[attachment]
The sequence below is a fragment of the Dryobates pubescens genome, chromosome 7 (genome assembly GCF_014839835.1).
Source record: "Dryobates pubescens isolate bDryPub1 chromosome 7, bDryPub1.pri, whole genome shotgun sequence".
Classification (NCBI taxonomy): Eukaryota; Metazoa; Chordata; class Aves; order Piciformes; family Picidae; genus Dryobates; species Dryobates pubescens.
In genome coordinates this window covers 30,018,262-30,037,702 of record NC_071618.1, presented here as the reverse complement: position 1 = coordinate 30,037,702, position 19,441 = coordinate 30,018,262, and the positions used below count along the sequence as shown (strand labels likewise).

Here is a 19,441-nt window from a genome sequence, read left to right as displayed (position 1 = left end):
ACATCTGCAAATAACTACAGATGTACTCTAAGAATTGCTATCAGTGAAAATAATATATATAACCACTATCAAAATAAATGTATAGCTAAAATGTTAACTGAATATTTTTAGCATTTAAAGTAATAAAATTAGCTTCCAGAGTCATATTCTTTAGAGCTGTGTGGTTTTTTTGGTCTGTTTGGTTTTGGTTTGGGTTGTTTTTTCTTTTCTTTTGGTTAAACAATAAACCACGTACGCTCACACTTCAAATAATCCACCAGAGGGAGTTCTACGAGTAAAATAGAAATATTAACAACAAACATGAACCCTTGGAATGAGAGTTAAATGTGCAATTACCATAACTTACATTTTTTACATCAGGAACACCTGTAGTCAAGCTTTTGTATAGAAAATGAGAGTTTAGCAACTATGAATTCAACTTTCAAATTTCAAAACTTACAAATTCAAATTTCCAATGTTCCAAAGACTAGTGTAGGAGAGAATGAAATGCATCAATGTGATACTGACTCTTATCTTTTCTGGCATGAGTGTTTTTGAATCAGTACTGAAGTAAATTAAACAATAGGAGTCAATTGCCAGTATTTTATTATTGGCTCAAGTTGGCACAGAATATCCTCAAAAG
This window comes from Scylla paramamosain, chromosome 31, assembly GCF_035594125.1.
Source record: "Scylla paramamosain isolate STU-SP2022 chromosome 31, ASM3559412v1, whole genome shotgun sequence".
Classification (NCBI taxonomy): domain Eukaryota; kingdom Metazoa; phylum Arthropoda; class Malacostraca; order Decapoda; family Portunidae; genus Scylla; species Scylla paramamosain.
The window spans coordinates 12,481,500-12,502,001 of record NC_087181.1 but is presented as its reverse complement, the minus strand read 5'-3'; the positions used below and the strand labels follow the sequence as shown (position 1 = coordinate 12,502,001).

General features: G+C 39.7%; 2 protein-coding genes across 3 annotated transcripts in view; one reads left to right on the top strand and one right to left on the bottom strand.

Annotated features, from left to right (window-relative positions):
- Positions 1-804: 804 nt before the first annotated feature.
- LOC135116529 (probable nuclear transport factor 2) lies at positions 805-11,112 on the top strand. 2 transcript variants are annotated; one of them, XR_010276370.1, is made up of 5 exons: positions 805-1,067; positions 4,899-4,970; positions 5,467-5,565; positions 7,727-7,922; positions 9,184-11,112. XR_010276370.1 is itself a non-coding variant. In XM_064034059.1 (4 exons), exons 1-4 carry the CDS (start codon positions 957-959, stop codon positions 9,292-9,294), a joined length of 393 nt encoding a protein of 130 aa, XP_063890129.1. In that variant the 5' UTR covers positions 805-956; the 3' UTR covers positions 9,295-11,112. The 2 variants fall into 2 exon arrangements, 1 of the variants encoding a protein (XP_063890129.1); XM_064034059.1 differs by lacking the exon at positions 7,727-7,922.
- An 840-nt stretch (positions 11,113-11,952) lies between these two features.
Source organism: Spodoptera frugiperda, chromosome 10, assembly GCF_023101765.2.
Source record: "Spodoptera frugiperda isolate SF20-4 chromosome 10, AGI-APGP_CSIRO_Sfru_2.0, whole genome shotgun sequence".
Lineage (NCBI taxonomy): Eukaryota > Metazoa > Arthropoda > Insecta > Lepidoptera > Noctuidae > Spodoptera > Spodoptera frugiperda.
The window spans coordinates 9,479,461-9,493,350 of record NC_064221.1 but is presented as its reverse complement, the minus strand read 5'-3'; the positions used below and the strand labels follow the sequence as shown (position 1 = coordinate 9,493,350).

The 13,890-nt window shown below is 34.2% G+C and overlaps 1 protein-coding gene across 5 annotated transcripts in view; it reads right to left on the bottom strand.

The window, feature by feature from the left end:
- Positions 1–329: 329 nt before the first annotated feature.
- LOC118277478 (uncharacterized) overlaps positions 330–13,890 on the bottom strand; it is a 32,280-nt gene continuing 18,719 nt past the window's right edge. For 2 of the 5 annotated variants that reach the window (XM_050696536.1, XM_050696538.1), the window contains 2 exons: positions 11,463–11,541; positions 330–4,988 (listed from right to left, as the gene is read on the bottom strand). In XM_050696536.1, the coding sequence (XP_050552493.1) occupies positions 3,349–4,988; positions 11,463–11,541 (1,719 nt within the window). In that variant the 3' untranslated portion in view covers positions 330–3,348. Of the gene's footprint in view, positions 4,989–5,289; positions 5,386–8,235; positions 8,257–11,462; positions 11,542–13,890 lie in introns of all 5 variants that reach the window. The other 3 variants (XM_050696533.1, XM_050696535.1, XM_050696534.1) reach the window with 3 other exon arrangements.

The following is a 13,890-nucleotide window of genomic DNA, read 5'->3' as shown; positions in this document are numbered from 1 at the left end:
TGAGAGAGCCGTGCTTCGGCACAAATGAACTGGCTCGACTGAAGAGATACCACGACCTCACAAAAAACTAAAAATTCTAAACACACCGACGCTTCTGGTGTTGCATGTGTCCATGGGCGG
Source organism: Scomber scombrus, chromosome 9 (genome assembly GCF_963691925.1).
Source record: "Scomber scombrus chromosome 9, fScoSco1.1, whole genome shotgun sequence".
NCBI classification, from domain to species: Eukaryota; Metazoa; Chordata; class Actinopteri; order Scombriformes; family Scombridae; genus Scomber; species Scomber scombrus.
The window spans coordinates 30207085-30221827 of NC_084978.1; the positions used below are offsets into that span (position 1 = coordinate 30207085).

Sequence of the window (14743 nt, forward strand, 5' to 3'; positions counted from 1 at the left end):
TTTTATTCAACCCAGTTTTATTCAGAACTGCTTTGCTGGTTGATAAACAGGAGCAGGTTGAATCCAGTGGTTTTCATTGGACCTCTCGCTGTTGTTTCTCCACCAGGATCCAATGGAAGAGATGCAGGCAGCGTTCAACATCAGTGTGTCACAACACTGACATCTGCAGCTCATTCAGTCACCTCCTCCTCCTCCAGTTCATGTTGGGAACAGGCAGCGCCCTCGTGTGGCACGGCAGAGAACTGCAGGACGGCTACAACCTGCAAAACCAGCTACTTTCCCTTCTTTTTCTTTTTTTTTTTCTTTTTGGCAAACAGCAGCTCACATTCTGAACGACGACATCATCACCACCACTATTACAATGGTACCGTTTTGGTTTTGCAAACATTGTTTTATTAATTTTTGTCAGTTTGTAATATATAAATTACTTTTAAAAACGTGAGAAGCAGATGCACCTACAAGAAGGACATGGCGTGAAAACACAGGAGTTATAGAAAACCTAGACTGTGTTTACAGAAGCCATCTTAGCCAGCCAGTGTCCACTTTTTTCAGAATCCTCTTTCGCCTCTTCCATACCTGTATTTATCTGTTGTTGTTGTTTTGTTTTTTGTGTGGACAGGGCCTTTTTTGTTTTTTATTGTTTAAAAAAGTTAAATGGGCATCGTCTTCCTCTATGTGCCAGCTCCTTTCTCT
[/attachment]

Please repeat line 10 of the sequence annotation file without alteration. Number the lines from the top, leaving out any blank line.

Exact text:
The window spans coordinates 12,481,500-12,502,001 of record NC_087181.1 but is presented as its reverse complement, the minus strand read 5'-3'; the positions used below and the strand labels follow the sequence as shown (position 1 = coordinate 12,502,001).